What This Article Covers
- How Much Does MRP and BOM Explosion Help Companies that Use Contract Manufacturing?
- Do Companies that Outsource Need to Have a Manufacturing BOM in Their Supply Planning System?
- The Alternative Design 1: MRP at Finished Good Level at OEM
How Much Does MRP and BOM Explosion Help Companies?
There is little doubt that the introduction of MRP took a great deal of the effort out of the supply and production planning process and by automating the process of supply and (initial) production planning and of BOM explosion. A review of the research on the benefits of MRP is available in this article.
An Approach That Becomes Dominant
For the past several decades MRP/DRP and ERP have become dominant concepts, The general thinking has been the following:
- All companies must acquire and implement ERP systems. A good example of this mindset is found in a white paper written by Aberdeen titled — To ERP or Not to ERP: In Manufacturing, It Isn’t Even a Question. This paper did not analyze any of the previous research on ERP, but simply reviewed the opinions of manufacturers, which favored the continued implementation of ERP.
- All companies much maintain a full BOM and explode this BOM using MRP or using other supply planning/production planning methods to accomplish the same objective.
However, is this always the case?
For companies that perform their production, some supply and production planning system – be it MRP or MRP substitute is a necessity.
In the last few decades have shown the rise of companies that design, but do not manufacture their products. This is, in fact, the common approach among high-tech OEMs.
So let us first review what MRP does.
- BOM Explosion: Automates the calculation of input products (raw material and components) which are necessary for a particular quantity of desired output products (finished goods). BOM explosion is one of the foundational functionalities within all supply planning system. All companies need to multiple the number of finished goods by the bill of material (production or procured items), and BOM explosion is how that is accomplished.
- Inventory Netting: Reduces the forecast + sales orders by the planned on hand from the planned inventory position.
- Inventory Planning: Calculates reorder points, safety stock, etc..
- Purchase Order Creation: In the quantities and the adjusted for the lead time required to meet the demand date.
- Production Order Creation: In the quantities and the adjusted for the lead time required to meet the demand date.
- Create Stock Transfers: This is technically not part of MRP but is the output of DRP — however, when people refer to “MRP systems” they are referring to both MRP/DRP, as they work in conjunction. A system with only an MRP procedure would have no way of creating stock transfers and moving stock through the supply network.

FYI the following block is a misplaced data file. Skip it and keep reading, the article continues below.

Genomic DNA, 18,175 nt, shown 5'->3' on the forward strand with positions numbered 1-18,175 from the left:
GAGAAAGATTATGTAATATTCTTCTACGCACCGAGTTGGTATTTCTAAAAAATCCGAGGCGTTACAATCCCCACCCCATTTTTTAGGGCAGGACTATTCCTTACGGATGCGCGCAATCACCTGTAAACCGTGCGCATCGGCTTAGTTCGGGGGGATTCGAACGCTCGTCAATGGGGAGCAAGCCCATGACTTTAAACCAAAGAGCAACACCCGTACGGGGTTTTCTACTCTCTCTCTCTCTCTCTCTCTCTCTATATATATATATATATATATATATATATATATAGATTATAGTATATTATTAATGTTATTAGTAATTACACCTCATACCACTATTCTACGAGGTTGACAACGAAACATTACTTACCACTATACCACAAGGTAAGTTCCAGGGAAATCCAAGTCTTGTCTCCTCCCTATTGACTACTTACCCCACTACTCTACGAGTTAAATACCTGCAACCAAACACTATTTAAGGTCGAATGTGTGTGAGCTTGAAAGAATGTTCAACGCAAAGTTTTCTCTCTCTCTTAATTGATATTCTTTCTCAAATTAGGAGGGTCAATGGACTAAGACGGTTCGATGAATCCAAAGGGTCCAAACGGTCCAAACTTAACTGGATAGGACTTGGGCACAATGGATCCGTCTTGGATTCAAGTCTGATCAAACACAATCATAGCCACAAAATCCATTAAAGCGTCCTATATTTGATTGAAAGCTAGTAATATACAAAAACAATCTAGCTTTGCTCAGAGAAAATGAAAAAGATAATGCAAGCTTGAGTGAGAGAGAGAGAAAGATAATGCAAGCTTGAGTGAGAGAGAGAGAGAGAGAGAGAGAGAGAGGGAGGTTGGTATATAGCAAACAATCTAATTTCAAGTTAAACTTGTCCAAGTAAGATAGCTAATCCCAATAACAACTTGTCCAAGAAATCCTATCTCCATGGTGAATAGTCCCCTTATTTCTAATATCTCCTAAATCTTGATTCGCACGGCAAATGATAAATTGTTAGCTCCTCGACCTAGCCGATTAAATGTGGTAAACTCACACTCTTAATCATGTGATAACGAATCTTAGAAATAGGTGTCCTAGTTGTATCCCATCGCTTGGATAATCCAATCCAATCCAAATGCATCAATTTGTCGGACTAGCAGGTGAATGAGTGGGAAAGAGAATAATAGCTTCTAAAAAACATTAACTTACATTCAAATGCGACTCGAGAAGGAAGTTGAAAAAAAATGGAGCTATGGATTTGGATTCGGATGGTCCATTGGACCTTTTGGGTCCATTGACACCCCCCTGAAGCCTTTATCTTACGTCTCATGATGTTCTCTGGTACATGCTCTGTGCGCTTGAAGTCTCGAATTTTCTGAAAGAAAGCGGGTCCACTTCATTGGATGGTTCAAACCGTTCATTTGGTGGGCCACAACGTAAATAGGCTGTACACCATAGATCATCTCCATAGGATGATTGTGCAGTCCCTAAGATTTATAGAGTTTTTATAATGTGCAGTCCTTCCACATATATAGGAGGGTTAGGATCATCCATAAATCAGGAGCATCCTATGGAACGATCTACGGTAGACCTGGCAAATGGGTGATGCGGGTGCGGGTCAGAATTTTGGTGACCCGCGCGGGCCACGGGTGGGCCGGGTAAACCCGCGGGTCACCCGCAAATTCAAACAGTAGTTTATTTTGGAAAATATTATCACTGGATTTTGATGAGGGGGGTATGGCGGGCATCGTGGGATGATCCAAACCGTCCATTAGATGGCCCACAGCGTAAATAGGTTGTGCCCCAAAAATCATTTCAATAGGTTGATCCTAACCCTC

Now let us review how these MRP/DRP functions are used or not used by companies which outsource their manufacturing:
- BOM Explosion: No (BOM explosion is sometimes performed by the OEM, but other times the BOM explosion is often carried out by the outsourced factory in their MRP or other supply planning system)
- Inventory Netting: Yes
- Inventory Planning: Yes
- Purchase Order Creation: Yes – but only at the good finished level.
- Production Order Creation: No
- Create Stock Transfers: Yes
Therefore, even companies that outsource all of their manufacturing still need to use an MRP or other supply planning system.
There are other ways to perform these same activities — and all the more advanced supply planning/initial production planning methods provide the same categories of output. This article is about sticking to the simpler side of the supply and production planning continuum, and so MRP/DRP is still useful.
Do Companies that Outsource Need to Have a Manufacturing BOM in Their Supply Planning System?
I want to be careful to be specific here so as not to cause confusion.
- Design BOM or Manufacturing BOM?: There are many different types of BOMs, however for our purposes here we only need to be concerned with the design BOM and the manufacturing BOM (or MBOM). The design BOM is as the name implies the BOM that is produced by the engineering and design side of the business.
- Must the OEM Instantiate and Maintain an MBOM in their MRP (or other supply planning/production planning) System?: There is no doubt the OEM will have a design BOM. It is their design after all. However, the question is – if they do not perform any manufacturing do they need to maintain the MBOM? The answers are no because the OEM does not need to explode the BOM because they are not communicating with their supplier’s detail below the finished good. This is because the CM is delivering the finished good to the OEM.
The Alternative Design 1: MRP at Finished Good Level at OEM
The OEM can move directly from the forecast for the finished good and then sending the finished goods forecast. This is the same as the OEM procurement plan to their contract manufacturer.
The steps in this process look like the following:
This design can be used with a product called Arena Demand. Arena Solutions, a PLM/PDS vendor, has a soon to be released product called Arena Demand that can allow the OEM supply plan to be aggregated and then exported to a file to be sent to the CM. It would allow the following to be performed.
- The demand report is intended for general quoting.
- From a top-level demand plan, the OEM probably would use a spreadsheet and type in the fields themselves.
- As the CM already has the BOM in their MRP system, they would be able to derive the component demand themselves.
- The OEM can’t see the component demand (if they don’t run MRP) and therefore Arena Demand enables them to see the component demand based on the supply plan.
- The OEM can use this information to quote component cost across the market to ensure that each component is taking advantage of the purchase volume planned for the upcoming months.
Notice the quarterly supply plan shown above for the two GPS units. This is a finished goods supply plan, and because there is no BOM, there is no necessity for the Arena application to calculate lead times.